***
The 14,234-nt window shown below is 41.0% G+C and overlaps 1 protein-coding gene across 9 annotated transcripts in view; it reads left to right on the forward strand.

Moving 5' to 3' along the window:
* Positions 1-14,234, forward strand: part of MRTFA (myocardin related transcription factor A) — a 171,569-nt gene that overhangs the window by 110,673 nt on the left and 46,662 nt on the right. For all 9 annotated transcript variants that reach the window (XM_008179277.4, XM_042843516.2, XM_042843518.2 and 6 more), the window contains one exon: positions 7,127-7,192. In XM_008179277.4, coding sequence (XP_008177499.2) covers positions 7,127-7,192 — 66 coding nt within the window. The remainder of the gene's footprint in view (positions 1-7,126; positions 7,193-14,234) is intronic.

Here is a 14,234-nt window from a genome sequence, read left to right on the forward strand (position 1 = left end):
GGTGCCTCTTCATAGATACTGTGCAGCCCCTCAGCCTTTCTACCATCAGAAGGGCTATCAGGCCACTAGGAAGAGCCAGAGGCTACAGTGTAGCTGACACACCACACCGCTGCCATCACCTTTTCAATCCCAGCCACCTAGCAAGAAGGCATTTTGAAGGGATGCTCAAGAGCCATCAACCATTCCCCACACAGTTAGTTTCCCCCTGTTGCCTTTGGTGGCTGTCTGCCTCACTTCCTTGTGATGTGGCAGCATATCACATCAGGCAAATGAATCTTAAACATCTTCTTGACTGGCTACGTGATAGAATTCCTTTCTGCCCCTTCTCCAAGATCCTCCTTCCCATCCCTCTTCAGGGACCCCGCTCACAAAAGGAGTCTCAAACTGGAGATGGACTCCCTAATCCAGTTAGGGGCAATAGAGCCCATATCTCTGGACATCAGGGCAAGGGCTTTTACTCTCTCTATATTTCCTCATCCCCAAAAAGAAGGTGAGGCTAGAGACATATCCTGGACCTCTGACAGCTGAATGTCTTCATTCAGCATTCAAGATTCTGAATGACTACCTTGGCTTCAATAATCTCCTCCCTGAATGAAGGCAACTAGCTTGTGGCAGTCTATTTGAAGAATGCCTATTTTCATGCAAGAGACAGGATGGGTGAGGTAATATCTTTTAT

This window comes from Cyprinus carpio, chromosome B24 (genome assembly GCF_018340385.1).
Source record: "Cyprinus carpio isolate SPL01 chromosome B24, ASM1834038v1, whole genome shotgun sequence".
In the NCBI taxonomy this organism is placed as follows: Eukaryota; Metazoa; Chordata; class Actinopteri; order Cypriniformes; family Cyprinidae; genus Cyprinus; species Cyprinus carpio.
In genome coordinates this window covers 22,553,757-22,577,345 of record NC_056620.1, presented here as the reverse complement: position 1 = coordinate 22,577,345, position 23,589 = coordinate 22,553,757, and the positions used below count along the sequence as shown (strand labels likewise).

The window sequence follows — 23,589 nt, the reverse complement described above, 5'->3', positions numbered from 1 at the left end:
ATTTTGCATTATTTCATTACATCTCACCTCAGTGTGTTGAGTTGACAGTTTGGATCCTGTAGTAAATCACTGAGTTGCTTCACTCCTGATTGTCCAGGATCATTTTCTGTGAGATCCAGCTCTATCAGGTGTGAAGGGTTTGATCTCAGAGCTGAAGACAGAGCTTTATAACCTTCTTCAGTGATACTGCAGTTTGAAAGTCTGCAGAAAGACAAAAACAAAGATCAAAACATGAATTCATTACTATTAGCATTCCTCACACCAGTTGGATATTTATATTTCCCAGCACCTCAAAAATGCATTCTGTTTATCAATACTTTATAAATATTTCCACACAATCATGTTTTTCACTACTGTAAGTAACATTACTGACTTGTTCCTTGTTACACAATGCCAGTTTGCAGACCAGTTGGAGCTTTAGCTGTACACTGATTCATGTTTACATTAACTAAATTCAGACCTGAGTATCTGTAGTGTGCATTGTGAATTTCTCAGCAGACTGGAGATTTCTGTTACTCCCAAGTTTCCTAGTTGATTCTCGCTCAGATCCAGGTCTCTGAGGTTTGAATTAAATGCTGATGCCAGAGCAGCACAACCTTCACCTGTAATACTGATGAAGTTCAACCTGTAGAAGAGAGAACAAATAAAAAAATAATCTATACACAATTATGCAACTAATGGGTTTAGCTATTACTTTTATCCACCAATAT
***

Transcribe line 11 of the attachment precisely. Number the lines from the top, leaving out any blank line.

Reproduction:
ATTTTGCATTATTTCATTACATCTCACCTCAGTGTGTTGAGTTGACAGTTTGGATCCTGTAGTAAATCACTGAGTTGCTTCACTCCTGATTGTCCAGGATCATTTTCTGTGAGATCCAGCTCTATCAGGTGTGAAGGGTTTGATCTCAGAGCTGAAGACAGAGCTTTATAACCTTCTTCAGTGATACTGCAGTTTGAAAGTCTGCAGAAAGACAAAAACAAAGATCAAAACATGAATTCATTACTATTAGCATTCCTCACACCAGTTGGATATTTATATTTCCCAGCACCTCAAAAATGCATTCTGTTTATCAATACTTTATAAATATTTCCACACAATCATGTTTTTCACTACTGTAAGTAACATTACTGACTTGTTCCTTGTTACACAATGCCAGTTTGCAGACCAGTTGGAGCTTTAGCTGTACACTGATTCATGTTTACATTAACTAAATTCAGACCTGAGTATCTGTAGTGTGCATTGTGAATTTCTCAGCAGACTGGAGATTTCTGTTACTCCCAAGTTTCCTAGTTGATTCTCGCTCAGATCCAGGTCTCTGAGGTTTGAATTAAATGCTGATGCCAGAGCAGCACAACCTTCACCTGTAATACTGATGAAGTTCAACCTGTAGAAGAGAGAACAAATAAAAAAATAATCTATACACAATTATGCAACTAATGGGTTTAGCTATTACTTTTATCCACCAATAT